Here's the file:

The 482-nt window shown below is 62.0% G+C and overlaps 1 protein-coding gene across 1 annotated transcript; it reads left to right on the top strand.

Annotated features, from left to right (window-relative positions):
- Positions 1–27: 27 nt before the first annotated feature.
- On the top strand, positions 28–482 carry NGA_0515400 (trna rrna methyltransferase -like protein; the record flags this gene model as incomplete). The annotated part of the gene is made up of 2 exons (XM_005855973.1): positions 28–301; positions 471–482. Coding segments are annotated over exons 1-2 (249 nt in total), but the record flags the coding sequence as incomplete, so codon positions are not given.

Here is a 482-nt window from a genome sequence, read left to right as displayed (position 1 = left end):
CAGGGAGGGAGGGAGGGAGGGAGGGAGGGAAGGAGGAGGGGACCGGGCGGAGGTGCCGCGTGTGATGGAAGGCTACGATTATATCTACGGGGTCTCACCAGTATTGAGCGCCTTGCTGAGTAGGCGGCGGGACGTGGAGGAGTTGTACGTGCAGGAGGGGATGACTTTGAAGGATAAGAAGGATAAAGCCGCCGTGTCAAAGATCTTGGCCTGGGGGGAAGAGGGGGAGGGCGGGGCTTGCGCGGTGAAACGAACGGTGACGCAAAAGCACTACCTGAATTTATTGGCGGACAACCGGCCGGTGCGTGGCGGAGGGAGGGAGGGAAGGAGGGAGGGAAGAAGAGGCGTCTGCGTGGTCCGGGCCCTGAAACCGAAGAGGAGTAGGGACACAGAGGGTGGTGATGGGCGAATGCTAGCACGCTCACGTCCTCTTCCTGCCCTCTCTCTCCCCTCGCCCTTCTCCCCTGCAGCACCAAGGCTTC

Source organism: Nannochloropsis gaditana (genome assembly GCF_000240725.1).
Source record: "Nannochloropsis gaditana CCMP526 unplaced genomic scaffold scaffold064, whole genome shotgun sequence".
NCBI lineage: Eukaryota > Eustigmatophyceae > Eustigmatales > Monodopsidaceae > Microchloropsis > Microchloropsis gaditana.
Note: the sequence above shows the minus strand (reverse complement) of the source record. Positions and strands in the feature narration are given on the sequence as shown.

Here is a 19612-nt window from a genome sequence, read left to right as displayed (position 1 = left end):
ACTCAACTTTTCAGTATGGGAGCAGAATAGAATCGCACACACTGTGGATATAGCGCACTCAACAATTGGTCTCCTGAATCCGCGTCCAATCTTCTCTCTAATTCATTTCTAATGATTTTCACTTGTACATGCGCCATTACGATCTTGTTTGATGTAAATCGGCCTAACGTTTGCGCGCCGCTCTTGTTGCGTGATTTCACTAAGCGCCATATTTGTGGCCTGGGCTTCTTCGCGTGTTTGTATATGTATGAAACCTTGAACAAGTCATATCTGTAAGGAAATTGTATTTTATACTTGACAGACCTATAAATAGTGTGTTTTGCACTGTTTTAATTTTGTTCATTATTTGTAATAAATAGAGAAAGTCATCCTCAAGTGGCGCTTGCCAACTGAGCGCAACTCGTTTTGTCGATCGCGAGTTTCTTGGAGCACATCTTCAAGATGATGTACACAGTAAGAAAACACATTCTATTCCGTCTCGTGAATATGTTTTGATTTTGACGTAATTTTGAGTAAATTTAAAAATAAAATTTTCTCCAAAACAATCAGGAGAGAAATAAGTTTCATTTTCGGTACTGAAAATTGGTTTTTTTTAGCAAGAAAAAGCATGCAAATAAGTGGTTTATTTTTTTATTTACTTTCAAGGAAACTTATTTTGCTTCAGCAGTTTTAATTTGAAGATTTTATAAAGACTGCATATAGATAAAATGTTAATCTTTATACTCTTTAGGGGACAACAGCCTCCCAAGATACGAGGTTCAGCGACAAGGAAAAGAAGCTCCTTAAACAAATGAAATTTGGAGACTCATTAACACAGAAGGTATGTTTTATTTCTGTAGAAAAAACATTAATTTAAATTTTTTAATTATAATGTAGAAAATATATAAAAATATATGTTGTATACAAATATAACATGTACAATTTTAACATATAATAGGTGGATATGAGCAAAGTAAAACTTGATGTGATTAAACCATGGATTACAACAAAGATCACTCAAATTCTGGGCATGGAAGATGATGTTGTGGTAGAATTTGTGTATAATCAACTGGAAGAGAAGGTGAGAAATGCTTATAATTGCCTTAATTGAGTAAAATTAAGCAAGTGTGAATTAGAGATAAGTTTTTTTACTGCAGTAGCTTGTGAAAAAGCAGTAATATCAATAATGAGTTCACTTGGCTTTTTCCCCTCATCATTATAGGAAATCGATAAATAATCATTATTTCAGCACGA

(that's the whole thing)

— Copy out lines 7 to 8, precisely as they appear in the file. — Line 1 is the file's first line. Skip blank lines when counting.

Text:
Source organism: Nannochloropsis gaditana (genome assembly GCF_000240725.1).
Source record: "Nannochloropsis gaditana CCMP526 unplaced genomic scaffold scaffold064, whole genome shotgun sequence".